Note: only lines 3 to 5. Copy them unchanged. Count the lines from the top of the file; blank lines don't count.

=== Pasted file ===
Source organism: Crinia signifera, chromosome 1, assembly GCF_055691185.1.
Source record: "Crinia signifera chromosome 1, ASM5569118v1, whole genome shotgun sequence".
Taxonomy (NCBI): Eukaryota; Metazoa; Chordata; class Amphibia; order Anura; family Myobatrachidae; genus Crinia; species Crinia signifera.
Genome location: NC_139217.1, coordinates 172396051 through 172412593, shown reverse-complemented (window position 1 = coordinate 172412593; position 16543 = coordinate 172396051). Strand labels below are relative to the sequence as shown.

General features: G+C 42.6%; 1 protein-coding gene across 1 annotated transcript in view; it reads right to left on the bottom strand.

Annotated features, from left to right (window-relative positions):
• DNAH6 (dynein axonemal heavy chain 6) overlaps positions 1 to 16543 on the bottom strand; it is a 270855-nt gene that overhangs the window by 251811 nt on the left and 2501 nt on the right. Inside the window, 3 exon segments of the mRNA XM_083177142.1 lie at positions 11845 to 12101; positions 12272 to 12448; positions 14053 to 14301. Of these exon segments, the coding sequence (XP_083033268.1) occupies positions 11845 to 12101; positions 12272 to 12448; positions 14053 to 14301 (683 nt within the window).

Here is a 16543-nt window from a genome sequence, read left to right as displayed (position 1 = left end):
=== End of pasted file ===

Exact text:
Taxonomy (NCBI): Eukaryota; Metazoa; Chordata; class Amphibia; order Anura; family Myobatrachidae; genus Crinia; species Crinia signifera.
Genome location: NC_139217.1, coordinates 172396051 through 172412593, shown reverse-complemented (window position 1 = coordinate 172412593; position 16543 = coordinate 172396051). Strand labels below are relative to the sequence as shown.

General features: G+C 42.6%; 1 protein-coding gene across 1 annotated transcript in view; it reads right to left on the bottom strand.